In his 1887 study of tattooing in the Pacific, the German ethnologist Wilhelm Joest made some general remarks about the nature of the relationship between ‘primitive’ and ‘advanced’ civilizations:

The times when Europeans looked down with sovereign disdain upon primitive peoples — ‘the savages’ — are over. With every day the conviction spreads that, with our modern perspectives and customs, we are only slightly in front of the too-long neglected or derided savages, and that we are forced to recognize that our mental life stems from primitive peoples. The more our self-understanding rises, the more the cleft narrows between us and primitive peoples … Customs, mores and thoughts that initially appear ‘barbaric’ can on closer inspection be seen among us in sometimes unchanged forms and other times in a modified form, in accordance with differing anthropological or geographical conditions.1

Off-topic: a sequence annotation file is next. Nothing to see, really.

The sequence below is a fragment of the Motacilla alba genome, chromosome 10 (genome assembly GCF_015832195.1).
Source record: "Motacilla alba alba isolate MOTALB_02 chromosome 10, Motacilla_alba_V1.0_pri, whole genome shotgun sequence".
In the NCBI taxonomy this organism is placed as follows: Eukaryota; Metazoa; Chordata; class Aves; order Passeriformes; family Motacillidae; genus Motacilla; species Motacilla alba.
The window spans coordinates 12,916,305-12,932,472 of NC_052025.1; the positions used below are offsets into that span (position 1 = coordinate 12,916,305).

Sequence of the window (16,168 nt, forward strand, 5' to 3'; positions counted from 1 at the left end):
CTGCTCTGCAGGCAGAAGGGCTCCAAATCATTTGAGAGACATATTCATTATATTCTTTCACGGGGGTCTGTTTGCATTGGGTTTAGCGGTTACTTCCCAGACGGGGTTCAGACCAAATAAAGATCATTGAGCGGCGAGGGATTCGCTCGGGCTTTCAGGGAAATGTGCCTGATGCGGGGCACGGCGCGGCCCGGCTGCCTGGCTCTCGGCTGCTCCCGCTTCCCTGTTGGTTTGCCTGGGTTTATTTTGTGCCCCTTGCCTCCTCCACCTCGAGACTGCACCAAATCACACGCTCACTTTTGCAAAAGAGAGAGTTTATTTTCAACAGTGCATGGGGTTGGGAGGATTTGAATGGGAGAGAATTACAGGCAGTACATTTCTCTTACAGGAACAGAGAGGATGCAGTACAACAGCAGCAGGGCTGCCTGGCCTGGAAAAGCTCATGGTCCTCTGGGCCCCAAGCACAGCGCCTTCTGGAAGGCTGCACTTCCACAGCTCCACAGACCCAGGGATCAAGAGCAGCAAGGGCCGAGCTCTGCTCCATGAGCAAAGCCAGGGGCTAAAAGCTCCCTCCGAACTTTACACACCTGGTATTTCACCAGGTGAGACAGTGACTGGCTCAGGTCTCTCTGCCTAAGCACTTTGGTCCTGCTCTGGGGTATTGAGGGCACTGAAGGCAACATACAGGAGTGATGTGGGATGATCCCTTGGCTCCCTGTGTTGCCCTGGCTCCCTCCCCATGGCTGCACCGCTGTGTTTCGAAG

This heavily...

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